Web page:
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Confessions of an English Opium-Eater
     

Confessions of an English Opium-Eater

3.3 10
by Thomas DeQuincey
 

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"I here present you, courteous reader, with the record of a remarkable period in my life: according to my application of it, I trust that it will prove not merely an interesting record, but in a considerable degree useful and instructive." So begins "The Confessions of an English Opium-Eater." Originally published in two parts in the "London Magazine" in 1821, it is a

Overview

"I here present you, courteous reader, with the record of a remarkable period in my life: according to my application of it, I trust that it will prove not merely an interesting record, but in a considerable degree useful and instructive." So begins "The Confessions of an English Opium-Eater." Originally published in two parts in the "London Magazine" in 1821, it is a gripping account of one Englishman's addiction to opium. Thomas De Quincey details the effects of his opium use and in so doing warns the reader of the dangers and terrors of serious drug addiction.

Product Details

ISBN-13:
9781625580061
Publisher:
Start Publishing LLC
Publication date:
11/01/2012
Series:
Unabridged Start Publishing LLC
Sold by:
SIMON & SCHUSTER
Format:
NOOK Book
Pages:
96
Sales rank:
1,210,958
File size:
357 KB

Meet the Author

Thomas de Quincey (1785-1859) was an English author and intellectual, best known for his Confessions of an English Opium-Eater. A number of medical practitioners have speculated on the physical ailments that inspired and underlay De Quincey's resort to opium, and searched the corpus of his autobiographical works for evidence. One possibility is "a mild ... case of infantile paralysis" that he may have contracted from Wordsworth's children. De Quincey certainly had intestinal problems, and problems with his vision - which could have been related: "uncorrected myopic astigmatism ... manifests itself as digestive problems in men." De Quincey also suffered neuralgic facial pain, "trigeminal neuralgia" - "attacks of piercing pain in the face, of such severity that they sometimes drive the victim to suicide." As with many addicts, De Quincey's opium addiction may have had a "self-medication" aspect for real physical illnesses, as well as a psychological aspect. Psychologically, he had what Alethea Hayter has called the "pariah temperament" typical of drug addicts. By his own testimony, De Quincey first used opium in 1804 to relieve his neuralgia; he used it for pleasure, but no more than weekly, through 1812. It was in 1813 that he first commenced daily usage, in response to illness and his grief over the death of Wordsworth's young daughter Catherine. In the periods of 1813-16 and 1817-19 his daily dose was very high, and resulted in the sufferings recounted in the final sections of his Confessions. For the rest of his life his opium use fluctuated between extremes; he took "enormous doses" in 1843, but late in 1848 he went for 61 days with none at all. There are many theories surrounding the effects of opium on literary creation, and notably, his periods of low usage were literarily unproductive.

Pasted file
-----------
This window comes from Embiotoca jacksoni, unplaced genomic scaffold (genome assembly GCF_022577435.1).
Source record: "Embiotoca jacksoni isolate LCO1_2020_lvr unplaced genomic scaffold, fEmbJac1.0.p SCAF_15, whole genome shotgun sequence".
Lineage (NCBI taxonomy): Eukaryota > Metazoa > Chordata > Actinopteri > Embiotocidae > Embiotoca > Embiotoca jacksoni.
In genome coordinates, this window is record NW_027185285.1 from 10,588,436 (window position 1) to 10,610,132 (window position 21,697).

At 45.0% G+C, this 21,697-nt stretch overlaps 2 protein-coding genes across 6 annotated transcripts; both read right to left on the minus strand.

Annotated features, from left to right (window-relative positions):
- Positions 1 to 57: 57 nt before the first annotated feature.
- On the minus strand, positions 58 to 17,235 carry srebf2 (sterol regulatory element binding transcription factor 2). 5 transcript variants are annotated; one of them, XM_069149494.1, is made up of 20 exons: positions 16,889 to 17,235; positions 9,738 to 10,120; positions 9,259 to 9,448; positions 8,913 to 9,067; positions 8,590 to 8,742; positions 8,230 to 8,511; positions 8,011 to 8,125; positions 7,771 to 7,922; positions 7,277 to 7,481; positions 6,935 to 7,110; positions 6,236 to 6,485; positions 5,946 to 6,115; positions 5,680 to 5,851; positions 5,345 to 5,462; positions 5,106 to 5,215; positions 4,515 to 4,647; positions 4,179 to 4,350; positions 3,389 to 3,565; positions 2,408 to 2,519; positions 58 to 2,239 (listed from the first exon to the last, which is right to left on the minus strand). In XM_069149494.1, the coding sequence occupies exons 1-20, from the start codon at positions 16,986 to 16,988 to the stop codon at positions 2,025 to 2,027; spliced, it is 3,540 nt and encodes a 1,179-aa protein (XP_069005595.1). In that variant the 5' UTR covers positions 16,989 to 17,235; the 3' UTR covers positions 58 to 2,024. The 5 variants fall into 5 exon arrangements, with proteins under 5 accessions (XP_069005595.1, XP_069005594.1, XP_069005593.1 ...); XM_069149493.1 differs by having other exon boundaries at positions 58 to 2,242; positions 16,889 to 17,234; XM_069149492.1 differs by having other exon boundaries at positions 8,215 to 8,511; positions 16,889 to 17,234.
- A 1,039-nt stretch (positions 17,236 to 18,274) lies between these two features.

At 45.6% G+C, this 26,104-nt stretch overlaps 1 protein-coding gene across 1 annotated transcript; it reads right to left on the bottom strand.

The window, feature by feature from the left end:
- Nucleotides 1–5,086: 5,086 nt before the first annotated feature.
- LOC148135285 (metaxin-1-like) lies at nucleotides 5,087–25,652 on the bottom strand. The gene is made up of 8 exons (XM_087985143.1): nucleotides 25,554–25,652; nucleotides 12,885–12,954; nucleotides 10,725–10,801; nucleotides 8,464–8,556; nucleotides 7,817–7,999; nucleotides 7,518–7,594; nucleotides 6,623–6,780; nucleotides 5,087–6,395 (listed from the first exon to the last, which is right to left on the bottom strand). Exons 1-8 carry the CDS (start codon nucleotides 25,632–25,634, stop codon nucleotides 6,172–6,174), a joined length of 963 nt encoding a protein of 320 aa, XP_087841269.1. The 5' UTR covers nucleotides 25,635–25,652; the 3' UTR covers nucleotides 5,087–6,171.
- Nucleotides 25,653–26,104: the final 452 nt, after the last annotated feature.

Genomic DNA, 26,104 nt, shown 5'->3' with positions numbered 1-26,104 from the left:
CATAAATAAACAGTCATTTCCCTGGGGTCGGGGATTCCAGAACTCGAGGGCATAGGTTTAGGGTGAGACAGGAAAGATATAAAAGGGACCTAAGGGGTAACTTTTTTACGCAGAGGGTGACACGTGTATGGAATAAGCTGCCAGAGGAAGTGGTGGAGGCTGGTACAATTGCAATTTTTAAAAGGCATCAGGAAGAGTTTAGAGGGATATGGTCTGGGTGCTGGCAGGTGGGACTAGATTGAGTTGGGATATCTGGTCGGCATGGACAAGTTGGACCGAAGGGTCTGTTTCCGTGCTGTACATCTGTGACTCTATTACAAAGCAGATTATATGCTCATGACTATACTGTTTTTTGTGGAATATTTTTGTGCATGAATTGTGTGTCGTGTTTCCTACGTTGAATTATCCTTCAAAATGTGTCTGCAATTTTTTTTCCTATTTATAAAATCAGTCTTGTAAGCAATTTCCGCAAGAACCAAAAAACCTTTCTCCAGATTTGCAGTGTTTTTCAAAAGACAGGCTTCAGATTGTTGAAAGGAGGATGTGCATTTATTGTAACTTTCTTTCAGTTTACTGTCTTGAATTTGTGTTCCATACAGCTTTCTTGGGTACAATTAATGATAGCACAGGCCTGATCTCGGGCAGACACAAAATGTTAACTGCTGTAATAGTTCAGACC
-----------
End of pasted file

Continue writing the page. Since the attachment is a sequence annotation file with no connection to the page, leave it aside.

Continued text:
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Confessions of an English Opium Eater 3.3 out of 5 based on 0 ratings. 10 reviews.
Guest More than 1 year ago
I love Confessions of an English Opium-eater!It's one of the best books I've ever read, the way De Quincy depicts his life, along with others just takes you to where he is,what he's experiencing,feeling, everything! I think everyone who's ever considered doing drugs should read this then make their decision.
Anonymous More than 1 year ago
This was very interesting and entertaining. One of my favorite books.
LadyBadness More than 1 year ago
I read Murder as a Fine Art by Thomas De Qunicey last year and found it so interesting that I had to know more about the author! What better way to learn about him than to read his "Confessions?" The book covers the pros and cons of opium use, which was a fairly common practice in De Quincey's time. He describes the nightmares he suffered as a result of the opium addiction in vivid detail, making the reader understand why De Quincey did not advocate opium use, even though he was an avid user. De Quincey's account is so real and compelling that the reader can feel the lure of opium and the devastation of its continued use. This is a quick read, but provides unusual insight to the author's mind, as well as the time period.
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loved it
Anonymous More than 1 year ago
Joe is caca and poop 4 stars!!!!